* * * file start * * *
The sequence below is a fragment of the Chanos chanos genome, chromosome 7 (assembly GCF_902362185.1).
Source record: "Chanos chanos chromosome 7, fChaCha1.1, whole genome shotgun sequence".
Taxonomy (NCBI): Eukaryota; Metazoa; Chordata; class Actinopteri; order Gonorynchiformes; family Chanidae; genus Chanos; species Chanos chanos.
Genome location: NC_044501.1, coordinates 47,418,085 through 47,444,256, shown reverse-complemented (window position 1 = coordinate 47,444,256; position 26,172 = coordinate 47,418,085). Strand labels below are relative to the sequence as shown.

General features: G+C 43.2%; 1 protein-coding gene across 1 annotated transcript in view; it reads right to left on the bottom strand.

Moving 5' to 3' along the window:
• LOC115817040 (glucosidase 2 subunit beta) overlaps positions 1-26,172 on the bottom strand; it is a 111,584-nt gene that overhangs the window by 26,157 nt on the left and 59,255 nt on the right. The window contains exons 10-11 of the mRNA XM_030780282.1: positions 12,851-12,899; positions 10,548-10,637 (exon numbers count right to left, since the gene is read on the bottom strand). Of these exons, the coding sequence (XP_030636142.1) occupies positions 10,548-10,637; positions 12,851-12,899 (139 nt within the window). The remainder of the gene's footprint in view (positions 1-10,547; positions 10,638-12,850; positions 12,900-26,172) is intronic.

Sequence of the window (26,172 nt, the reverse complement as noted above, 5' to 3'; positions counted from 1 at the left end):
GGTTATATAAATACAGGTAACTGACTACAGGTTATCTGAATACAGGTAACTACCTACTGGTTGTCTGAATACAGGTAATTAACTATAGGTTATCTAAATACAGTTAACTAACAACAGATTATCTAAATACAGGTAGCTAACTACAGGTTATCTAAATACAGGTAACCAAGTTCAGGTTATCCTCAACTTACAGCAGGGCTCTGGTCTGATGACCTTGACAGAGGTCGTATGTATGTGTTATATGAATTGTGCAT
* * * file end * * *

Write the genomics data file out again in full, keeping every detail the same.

The sequence below is a fragment of the Chanos chanos genome, chromosome 7 (assembly GCF_902362185.1).
Source record: "Chanos chanos chromosome 7, fChaCha1.1, whole genome shotgun sequence".
Taxonomy (NCBI): Eukaryota; Metazoa; Chordata; class Actinopteri; order Gonorynchiformes; family Chanidae; genus Chanos; species Chanos chanos.
Genome location: NC_044501.1, coordinates 47,418,085 through 47,444,256, shown reverse-complemented (window position 1 = coordinate 47,444,256; position 26,172 = coordinate 47,418,085). Strand labels below are relative to the sequence as shown.

General features: G+C 43.2%; 1 protein-coding gene across 1 annotated transcript in view; it reads right to left on the bottom strand.

Moving 5' to 3' along the window:
• LOC115817040 (glucosidase 2 subunit beta) overlaps positions 1-26,172 on the bottom strand; it is a 111,584-nt gene that overhangs the window by 26,157 nt on the left and 59,255 nt on the right. The window contains exons 10-11 of the mRNA XM_030780282.1: positions 12,851-12,899; positions 10,548-10,637 (exon numbers count right to left, since the gene is read on the bottom strand). Of these exons, the coding sequence (XP_030636142.1) occupies positions 10,548-10,637; positions 12,851-12,899 (139 nt within the window). The remainder of the gene's footprint in view (positions 1-10,547; positions 10,638-12,850; positions 12,900-26,172) is intronic.

Sequence of the window (26,172 nt, the reverse complement as noted above, 5' to 3'; positions counted from 1 at the left end):
GGTTATATAAATACAGGTAACTGACTACAGGTTATCTGAATACAGGTAACTACCTACTGGTTGTCTGAATACAGGTAATTAACTATAGGTTATCTAAATACAGTTAACTAACAACAGATTATCTAAATACAGGTAGCTAACTACAGGTTATCTAAATACAGGTAACCAAGTTCAGGTTATCCTCAACTTACAGCAGGGCTCTGGTCTGATGACCTTGACAGAGGTCGTATGTATGTGTTATATGAATTGTGCAT